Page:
Horror, Japanese Style: Beyond "The Grudge"

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Horror, Japanese Style: Beyond "The Grudge"

Stefan Lovgren
for National Geographic News
October 29, 2004

The success of the new horror movie The Grudge, a U.S. remake of the Japanese hit Ju-On, has moved the Japanese horror movie genre to the front of the Hollywood cue—and just in time for Halloween.

Now, with a slew of U.S. remakes of Japanese horror movies in the pipeline, audiences beware: These are not your typical monster-in-the-closet scary movies.

Japanese horror movies—or "J-horror" as the genre is referred to by its diehard fans—are marked by a subtlety and restraint foreign to most U.S. horror.

"There's an acceptance of the unexplained and the irrational in Japanese horror movies that was never very big in American horror films," said Patrick Macias, author of Tokyoscope: The Japanese Cult Film Companion.

The Grudge is a remake directed by Takashi Shimuzu, the filmmaker of the Japanese original. It grossed U.S. $40 million in U.S. theaters in its opening weekend.

The movie tells the story of a curse that befalls people who die in the grip of a powerful rage. Continuing to live in a supernatural state, the people pass along the curse like a virus from one victim to the next.

Reality Breakdown

Japanese horror movies draw on thousands of years of folklore, ghost stories, supernatural myths, and tales of honor and loyalty.

Movies like 1954's Godzilla grew out of Japan's World War II experience with the atomic bomb and were concerned with mass destruction. The 1960s, though, saw a spate of artfully made ghost stories.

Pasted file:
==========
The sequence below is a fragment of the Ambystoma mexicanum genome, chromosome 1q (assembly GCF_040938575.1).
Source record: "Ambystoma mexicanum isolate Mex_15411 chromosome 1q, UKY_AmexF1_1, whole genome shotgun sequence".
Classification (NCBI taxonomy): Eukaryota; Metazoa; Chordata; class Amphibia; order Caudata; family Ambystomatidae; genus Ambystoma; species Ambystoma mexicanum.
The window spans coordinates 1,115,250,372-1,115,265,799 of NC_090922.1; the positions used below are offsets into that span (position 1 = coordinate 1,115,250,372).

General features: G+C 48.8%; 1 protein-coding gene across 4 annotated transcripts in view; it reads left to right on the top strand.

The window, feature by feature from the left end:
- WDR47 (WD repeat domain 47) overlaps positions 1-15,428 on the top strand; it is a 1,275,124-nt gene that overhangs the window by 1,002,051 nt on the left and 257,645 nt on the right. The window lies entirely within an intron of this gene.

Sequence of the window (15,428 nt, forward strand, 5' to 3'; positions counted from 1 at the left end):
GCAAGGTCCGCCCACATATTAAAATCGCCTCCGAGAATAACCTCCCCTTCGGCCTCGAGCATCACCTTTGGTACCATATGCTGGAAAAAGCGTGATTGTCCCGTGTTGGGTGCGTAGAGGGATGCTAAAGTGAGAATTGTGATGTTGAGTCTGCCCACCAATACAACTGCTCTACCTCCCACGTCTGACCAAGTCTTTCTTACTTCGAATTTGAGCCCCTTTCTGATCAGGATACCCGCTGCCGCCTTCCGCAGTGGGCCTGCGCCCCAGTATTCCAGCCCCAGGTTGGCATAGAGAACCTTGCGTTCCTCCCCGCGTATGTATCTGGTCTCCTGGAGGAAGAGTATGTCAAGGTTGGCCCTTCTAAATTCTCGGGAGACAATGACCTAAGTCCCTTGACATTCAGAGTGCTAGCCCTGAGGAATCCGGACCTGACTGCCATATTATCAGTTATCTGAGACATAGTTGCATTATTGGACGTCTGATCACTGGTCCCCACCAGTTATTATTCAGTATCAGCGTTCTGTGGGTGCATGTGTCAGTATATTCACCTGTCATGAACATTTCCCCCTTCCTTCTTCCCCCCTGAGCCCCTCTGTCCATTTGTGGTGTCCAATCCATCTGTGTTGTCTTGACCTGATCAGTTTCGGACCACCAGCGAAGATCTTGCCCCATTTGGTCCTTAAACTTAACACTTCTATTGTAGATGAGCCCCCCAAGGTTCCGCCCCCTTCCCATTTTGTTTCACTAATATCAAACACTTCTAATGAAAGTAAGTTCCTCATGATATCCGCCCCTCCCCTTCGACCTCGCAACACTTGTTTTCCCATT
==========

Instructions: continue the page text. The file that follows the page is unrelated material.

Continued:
"These were safe, distant fantasies for audiences that felt secure in their community," said Stuart Galbraith IV, a film historian who lives in Kyoto, Japan.

"Since then I think horror movies have begun tapping into the unease many Japanese feel as the ills of the [outside] world have encroached on Japanese life." he said. "For instance, Japan is no longer the fantastically safe country it famously once was, and the slumping economy has destabilized the notion of lifelong job security."

In Japan this unease is impolite to express in public, Galbraith said, but the anxiety is reflected in Japanese horror movies.

Today's Japanese horror filmmakers, many of whom grew up in the 1980s, may not have the same connection to history. As a result, their movies deal more with the breakdown of reality, of families, and of the mind.

"The world has become a much scarier and more irrational place in the last few years," Macias said. "These films, on a subconscious level, are about dealing with the unexplained."

The Japanese thriller Ringu spawned the successful U.S. remake The Ring in 2002. The movies tapped into contemporary Japanese anxieties about mass media with its story about the vengeful spirit of a little girl who kills people through a haunted videotape.